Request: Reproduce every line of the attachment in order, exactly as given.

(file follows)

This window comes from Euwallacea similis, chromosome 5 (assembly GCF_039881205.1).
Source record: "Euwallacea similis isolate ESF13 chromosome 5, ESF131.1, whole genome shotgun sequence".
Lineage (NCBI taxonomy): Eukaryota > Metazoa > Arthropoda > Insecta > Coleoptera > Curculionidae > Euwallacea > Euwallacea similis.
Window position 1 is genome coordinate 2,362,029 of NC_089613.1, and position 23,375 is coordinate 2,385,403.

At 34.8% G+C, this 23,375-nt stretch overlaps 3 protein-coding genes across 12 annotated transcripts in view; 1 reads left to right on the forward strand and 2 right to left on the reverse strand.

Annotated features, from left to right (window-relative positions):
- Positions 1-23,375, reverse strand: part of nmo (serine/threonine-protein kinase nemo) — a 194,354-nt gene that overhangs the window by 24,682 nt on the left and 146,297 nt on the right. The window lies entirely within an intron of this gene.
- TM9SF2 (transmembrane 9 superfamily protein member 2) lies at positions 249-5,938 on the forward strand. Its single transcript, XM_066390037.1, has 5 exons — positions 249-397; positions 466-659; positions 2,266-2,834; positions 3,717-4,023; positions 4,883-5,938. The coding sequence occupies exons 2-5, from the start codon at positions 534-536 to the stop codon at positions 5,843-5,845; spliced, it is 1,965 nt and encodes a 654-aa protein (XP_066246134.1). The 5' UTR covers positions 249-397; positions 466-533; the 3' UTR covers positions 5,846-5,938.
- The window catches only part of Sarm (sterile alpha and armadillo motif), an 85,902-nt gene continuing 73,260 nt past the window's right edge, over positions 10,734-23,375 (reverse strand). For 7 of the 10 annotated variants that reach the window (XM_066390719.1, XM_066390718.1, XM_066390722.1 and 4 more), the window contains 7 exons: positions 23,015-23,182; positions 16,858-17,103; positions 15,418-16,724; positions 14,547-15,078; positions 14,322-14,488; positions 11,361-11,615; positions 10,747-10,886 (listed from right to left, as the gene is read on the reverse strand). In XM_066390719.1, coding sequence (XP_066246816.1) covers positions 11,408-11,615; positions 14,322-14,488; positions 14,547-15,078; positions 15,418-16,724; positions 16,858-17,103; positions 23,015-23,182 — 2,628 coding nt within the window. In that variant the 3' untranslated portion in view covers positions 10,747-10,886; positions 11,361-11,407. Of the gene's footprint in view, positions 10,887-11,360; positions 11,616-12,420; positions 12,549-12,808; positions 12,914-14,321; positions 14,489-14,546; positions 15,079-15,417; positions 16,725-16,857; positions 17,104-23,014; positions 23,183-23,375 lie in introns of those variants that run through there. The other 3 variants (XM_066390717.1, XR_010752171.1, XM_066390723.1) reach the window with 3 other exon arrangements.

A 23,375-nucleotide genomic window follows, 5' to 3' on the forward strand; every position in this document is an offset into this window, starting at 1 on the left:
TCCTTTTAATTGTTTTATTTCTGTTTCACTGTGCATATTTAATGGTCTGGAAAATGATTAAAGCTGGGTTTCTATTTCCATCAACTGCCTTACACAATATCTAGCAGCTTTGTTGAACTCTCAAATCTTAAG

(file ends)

This window comes from Euwallacea similis, chromosome 5 (assembly GCF_039881205.1).
Source record: "Euwallacea similis isolate ESF13 chromosome 5, ESF131.1, whole genome shotgun sequence".
Lineage (NCBI taxonomy): Eukaryota > Metazoa > Arthropoda > Insecta > Coleoptera > Curculionidae > Euwallacea > Euwallacea similis.
Window position 1 is genome coordinate 2,362,029 of NC_089613.1, and position 23,375 is coordinate 2,385,403.

At 34.8% G+C, this 23,375-nt stretch overlaps 3 protein-coding genes across 12 annotated transcripts in view; 1 reads left to right on the forward strand and 2 right to left on the reverse strand.

Annotated features, from left to right (window-relative positions):
- Positions 1-23,375, reverse strand: part of nmo (serine/threonine-protein kinase nemo) — a 194,354-nt gene that overhangs the window by 24,682 nt on the left and 146,297 nt on the right. The window lies entirely within an intron of this gene.
- TM9SF2 (transmembrane 9 superfamily protein member 2) lies at positions 249-5,938 on the forward strand. Its single transcript, XM_066390037.1, has 5 exons — positions 249-397; positions 466-659; positions 2,266-2,834; positions 3,717-4,023; positions 4,883-5,938. The coding sequence occupies exons 2-5, from the start codon at positions 534-536 to the stop codon at positions 5,843-5,845; spliced, it is 1,965 nt and encodes a 654-aa protein (XP_066246134.1). The 5' UTR covers positions 249-397; positions 466-533; the 3' UTR covers positions 5,846-5,938.
- The window catches only part of Sarm (sterile alpha and armadillo motif), an 85,902-nt gene continuing 73,260 nt past the window's right edge, over positions 10,734-23,375 (reverse strand). For 7 of the 10 annotated variants that reach the window (XM_066390719.1, XM_066390718.1, XM_066390722.1 and 4 more), the window contains 7 exons: positions 23,015-23,182; positions 16,858-17,103; positions 15,418-16,724; positions 14,547-15,078; positions 14,322-14,488; positions 11,361-11,615; positions 10,747-10,886 (listed from right to left, as the gene is read on the reverse strand). In XM_066390719.1, coding sequence (XP_066246816.1) covers positions 11,408-11,615; positions 14,322-14,488; positions 14,547-15,078; positions 15,418-16,724; positions 16,858-17,103; positions 23,015-23,182 — 2,628 coding nt within the window. In that variant the 3' untranslated portion in view covers positions 10,747-10,886; positions 11,361-11,407. Of the gene's footprint in view, positions 10,887-11,360; positions 11,616-12,420; positions 12,549-12,808; positions 12,914-14,321; positions 14,489-14,546; positions 15,079-15,417; positions 16,725-16,857; positions 17,104-23,014; positions 23,183-23,375 lie in introns of those variants that run through there. The other 3 variants (XM_066390717.1, XR_010752171.1, XM_066390723.1) reach the window with 3 other exon arrangements.

A 23,375-nucleotide genomic window follows, 5' to 3' on the forward strand; every position in this document is an offset into this window, starting at 1 on the left:
TCCTTTTAATTGTTTTATTTCTGTTTCACTGTGCATATTTAATGGTCTGGAAAATGATTAAAGCTGGGTTTCTATTTCCATCAACTGCCTTACACAATATCTAGCAGCTTTGTTGAACTCTCAAATCTTAAG